Albertsons is a chain of stores and pharmacies with over 2,000,000 retail locations in North America. While selling food products, it also produces some of its brands. For example, it owns Signature Farms (fresh fruits and vegetables), Primo Taglio (cheese and meat), Signature Select (mainline). Supermarkets have different names, too, because Albertsons owns many subsidiaries: Acme, Vons, Jewel-Osco, and others.
Meaning and History
In 1939, aspiring businessman Joseph Albert Albertson opened his first store, drawing on his experience as a manager at Safeway. It was considered very large for the time. It had several innovations, including a magazine shelf, a doughnut machine, and its bakery. The supermarket was located in Boise – where Albertsons is now headquartered. The company remains faithful to its home state, but at the same time, is actively expanding in all directions, for which it is buying competing retail chains in other regions.
In the 2000s, the reverse process began: owners closed inefficient stores and liquidated entire divisions. After a brief decline, the food and drug retailer regained its position. It is now the second-largest supermarket chain in the U.S. by several locations.
The Albertsons brand has been known since 1939. Its logos have changed as often as generations of customers have changed because it has always tried to keep up with modern trends. But there’s continuity in the design: almost all of its emblems contain its name in vintage script. Even the current version mimics the style of signage from an earlier era.
1939 – 1960
One of the first logos contained handwritten “Albertson’s” in black. The uneven width of the lines made it appear as if it had been drawn with a brush. The word was slightly raised: the right side went up, forming a diagonal. In another version, the brand name was complemented by the phrase “food center,” which took up two lines on the right side. A bold, rounded, sans serif font was used for it. Inside each letter, fine white lines were drawn, repeating the shape of the strokes.
1960 – 1972
The revised version contained the same lettering as before but in a different design. The word “ALBERTSONS” lost its apostrophe, and all letters were converted to upper case. A geometric typeface replaced the handwritten typeface with rectangular serifs. It was high-contrast because the thickness of lines was sharply differentiated: all upper and lower strokes were disproportionately wide.
As for the phrase “FOOD CENTER,” it was shifted down one line and consisted only of capital letters. The font chosen was round bold grotesque. All inscriptions were white and contained within a black rectangle with a light-colored border. This form was designed specifically for signs on storefronts.
1972 – 1976
After starting a partnership with Skaggs, the Albertsons retail chain updated the logo after a while. It became simpler because the words “FOOD CENTER” disappeared. The remaining name of the brand was changed: the designers used a new font for it, this time more proportional. All lines are almost equal in thickness. The serifs at the top and bottom acquired a triangular shape. Almost all the letters had them, even the “O.” The only exceptions were the two “S’s” resembling figure eights.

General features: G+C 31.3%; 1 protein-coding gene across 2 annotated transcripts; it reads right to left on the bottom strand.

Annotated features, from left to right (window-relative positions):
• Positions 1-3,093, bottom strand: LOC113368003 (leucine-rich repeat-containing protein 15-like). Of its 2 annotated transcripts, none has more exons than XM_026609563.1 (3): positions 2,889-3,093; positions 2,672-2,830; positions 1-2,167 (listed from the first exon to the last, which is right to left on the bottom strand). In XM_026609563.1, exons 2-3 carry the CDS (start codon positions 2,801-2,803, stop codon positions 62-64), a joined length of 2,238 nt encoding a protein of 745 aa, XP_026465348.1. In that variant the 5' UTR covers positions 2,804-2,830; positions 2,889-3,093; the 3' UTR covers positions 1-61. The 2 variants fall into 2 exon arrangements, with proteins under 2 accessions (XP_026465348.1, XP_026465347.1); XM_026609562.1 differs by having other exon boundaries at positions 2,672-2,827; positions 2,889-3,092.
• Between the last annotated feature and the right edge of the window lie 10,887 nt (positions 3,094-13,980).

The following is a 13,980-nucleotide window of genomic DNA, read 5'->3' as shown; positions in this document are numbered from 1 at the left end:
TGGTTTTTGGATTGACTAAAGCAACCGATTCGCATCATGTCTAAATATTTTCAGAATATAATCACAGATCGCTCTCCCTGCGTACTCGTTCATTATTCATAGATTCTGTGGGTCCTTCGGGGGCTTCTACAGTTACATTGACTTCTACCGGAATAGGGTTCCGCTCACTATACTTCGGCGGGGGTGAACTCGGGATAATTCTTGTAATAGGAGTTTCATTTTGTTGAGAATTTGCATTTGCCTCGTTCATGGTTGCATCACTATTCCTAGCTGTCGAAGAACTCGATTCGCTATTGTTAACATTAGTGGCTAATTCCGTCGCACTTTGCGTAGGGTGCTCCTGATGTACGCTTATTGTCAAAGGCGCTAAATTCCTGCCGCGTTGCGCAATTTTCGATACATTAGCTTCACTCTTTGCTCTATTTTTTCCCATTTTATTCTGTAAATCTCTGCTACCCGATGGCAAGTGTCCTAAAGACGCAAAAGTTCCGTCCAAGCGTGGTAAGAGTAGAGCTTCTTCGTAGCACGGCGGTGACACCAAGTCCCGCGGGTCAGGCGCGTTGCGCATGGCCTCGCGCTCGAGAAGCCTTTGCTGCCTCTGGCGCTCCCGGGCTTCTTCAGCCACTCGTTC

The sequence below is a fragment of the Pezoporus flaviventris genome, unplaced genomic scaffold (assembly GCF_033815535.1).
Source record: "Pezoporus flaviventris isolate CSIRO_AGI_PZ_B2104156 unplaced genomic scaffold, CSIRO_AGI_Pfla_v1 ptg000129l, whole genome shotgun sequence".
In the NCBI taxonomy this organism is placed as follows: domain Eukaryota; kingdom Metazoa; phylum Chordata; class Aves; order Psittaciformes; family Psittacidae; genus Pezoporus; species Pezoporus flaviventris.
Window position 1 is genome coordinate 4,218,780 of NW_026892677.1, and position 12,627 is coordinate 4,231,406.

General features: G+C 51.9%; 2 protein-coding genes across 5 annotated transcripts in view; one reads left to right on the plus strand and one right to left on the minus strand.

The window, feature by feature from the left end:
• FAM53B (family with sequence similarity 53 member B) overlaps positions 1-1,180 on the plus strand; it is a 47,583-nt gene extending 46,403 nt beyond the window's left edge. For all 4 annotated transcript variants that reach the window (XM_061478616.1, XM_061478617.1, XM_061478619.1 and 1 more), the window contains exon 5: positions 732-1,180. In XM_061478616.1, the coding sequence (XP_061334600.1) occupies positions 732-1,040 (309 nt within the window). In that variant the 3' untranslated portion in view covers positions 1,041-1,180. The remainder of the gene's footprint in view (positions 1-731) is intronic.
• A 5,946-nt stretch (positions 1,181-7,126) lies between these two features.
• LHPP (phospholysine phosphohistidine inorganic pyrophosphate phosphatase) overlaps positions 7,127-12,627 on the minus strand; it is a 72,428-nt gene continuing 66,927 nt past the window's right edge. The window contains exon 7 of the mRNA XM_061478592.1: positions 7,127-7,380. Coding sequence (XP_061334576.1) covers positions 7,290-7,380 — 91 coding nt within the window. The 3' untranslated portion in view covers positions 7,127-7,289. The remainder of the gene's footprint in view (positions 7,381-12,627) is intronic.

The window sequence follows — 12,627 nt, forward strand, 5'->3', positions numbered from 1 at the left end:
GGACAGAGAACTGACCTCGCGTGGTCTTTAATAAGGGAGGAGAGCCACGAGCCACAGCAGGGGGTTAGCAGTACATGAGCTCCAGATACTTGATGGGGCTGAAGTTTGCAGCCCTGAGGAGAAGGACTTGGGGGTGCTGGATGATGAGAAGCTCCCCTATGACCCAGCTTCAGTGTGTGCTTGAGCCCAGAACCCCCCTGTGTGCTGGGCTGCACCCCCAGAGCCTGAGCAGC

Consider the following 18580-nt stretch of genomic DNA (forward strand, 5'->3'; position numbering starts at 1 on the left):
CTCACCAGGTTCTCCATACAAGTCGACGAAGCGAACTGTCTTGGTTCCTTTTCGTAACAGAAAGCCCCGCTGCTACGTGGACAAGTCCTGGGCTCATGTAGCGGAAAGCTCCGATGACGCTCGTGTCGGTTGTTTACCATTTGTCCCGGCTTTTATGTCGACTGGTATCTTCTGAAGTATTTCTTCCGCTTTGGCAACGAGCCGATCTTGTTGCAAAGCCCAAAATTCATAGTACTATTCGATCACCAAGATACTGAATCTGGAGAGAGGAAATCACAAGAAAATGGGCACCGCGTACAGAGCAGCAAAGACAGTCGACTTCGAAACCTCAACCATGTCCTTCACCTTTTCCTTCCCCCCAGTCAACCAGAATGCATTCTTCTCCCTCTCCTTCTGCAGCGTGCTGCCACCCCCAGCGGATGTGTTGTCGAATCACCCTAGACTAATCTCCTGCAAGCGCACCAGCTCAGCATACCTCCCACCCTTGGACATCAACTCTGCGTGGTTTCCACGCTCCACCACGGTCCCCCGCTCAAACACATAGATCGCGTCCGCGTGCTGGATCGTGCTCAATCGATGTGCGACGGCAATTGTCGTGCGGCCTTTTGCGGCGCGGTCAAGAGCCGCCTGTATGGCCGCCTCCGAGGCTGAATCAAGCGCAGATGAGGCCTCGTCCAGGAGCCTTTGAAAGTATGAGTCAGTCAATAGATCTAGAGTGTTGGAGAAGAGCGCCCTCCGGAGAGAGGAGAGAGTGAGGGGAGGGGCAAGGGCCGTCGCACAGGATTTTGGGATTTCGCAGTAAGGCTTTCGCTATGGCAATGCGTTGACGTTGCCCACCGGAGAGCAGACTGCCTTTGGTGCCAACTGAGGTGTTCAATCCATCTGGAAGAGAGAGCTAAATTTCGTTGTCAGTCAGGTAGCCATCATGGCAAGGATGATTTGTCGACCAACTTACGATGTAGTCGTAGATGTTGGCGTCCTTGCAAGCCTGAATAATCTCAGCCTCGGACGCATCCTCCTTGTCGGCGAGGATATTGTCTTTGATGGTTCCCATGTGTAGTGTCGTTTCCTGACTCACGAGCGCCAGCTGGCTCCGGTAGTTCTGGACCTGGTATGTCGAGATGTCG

1976 – today
In the late 1970s, Landor Associates redesigned the Albertsons logo, changing it beyond recognition. The designers chose a slightly modified version of the Introspect font with the letters touching each other. All but the first “A” was converted to lower case. A new element appeared next to it: three leaves covered by a dome of two curving strips. The left side of the design is dark blue, the right side and the word “Albertsons” are painted blue.
Font and Colors of the Emblem
The floral pattern on the company’s logo symbolizes its exceptional approach to work. It shows that natural and organic products are available in the supermarkets, even though they are not the basis of the assortment. The emblem also speaks to the safety of food and medicine. And because a protective dome carefully covers the three leaves, it is a clear hint of concern for nature. In addition, the design resembles a stylized “A” – the first letter in the word “Albertsons.”
The inscription looks very unusual as if a custom set of glyphs was designed for it. But it does exist: it’s called Introspect and is the work of Phil Martin. Alphabet Innovations launched it in 1971, and a few years later, Albertsons chose it for its logo. Of course, the designers had to slightly adjust the shape of the letters and round the corners. But behind all the changes, you can still see the original Introspect.
The main feature of the font is that the letters are touching each other, as in bad printing. The strokes are disproportionate and asymmetrical, and some elements are slightly skewed. The ends are decorated with rounded serifs. As Phil Martin himself noted, this typeface became “the face of the supermarket.” The fact is that it started to be used by food packaging designers in the U.S. and abroad. And the chain of stores Albertsons also followed their example because the smooth and expanding strokes look “appetizing.”
The logo color scheme is based on two shades: dark blue (#009FE0, Pantone Reflex Blue C) and light blue (#009FE0, Pantone Process Blue C). And white serves only as a background for the pattern and lettering.